On this date in 1674, Isaac Watts was born. Watts changed the way the English church worshiped. Before he came along, Protestant churches in England and Scotland would only sing hymns that were rhymed translations from the book of Psalms. Which isn’t a bad practice, unless, of course, you want to talk about Jesus, the Cross, the resurrection or anything from the New Testament.
Watts changed all that. In one sense, he was the English church’s first contemporary worship leader. Thanks to someone who dared to do what hadn’t been done before, we now have “When I Survey the Wondrous Cross;” “Alas and Did My Savior Bleed;” “Joy to the World;” “O God, Our Help in Ages Past;” and around 750 other hymns.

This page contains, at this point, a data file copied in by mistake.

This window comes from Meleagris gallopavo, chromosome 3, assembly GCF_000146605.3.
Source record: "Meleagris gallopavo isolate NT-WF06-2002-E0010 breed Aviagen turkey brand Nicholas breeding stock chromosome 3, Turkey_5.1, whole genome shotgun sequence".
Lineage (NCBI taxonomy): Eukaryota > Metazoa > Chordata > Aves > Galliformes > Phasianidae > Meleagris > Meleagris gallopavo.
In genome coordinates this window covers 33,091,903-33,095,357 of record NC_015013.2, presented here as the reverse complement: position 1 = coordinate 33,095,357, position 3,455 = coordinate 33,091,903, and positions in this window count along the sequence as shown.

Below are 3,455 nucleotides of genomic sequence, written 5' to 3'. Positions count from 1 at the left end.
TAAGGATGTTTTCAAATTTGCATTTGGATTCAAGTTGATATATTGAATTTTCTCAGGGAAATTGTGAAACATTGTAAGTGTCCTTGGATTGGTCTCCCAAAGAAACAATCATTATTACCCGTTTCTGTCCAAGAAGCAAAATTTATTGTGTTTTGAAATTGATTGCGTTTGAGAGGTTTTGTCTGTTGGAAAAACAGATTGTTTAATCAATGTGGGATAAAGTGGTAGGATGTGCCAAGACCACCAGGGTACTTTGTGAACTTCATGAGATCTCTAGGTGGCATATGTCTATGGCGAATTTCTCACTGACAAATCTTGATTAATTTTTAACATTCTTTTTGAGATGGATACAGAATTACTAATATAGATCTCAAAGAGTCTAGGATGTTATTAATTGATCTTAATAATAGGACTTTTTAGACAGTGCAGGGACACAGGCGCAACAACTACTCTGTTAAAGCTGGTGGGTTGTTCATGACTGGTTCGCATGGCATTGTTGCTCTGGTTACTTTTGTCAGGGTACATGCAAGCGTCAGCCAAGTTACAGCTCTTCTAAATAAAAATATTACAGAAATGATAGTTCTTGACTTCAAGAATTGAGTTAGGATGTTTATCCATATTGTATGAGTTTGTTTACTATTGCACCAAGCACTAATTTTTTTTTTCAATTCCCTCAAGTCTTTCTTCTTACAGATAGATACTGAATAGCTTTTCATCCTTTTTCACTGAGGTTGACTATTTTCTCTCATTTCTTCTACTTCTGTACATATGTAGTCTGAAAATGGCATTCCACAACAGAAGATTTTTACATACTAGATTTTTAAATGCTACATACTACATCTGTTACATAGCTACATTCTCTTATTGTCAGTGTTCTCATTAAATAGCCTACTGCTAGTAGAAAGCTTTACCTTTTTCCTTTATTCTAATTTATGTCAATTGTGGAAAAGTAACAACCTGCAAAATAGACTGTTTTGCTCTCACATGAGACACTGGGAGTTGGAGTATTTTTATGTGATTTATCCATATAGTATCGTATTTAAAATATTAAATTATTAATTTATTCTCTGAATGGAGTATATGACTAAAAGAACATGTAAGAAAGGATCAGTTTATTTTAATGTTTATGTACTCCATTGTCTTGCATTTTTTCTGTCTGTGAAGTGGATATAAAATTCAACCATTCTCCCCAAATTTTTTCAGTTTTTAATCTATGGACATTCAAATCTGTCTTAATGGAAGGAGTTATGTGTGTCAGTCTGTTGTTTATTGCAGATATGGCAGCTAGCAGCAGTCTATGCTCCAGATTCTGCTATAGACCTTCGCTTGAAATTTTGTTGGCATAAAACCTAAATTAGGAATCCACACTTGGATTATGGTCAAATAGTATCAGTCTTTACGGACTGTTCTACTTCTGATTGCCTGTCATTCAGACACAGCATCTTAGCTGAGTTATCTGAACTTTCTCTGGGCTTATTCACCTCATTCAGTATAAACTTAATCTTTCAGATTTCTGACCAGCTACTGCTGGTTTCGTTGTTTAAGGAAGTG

In his later years, Isaac Watts once complained about hymn singing in church: “To see the dull indifference, the negligent and thoughtless air that sits upon the faces of a whole assembly, while the psalm is upon their lips, might even tempt a charitable observer to suspect the fervency of their inward religion.”
What would he say today?
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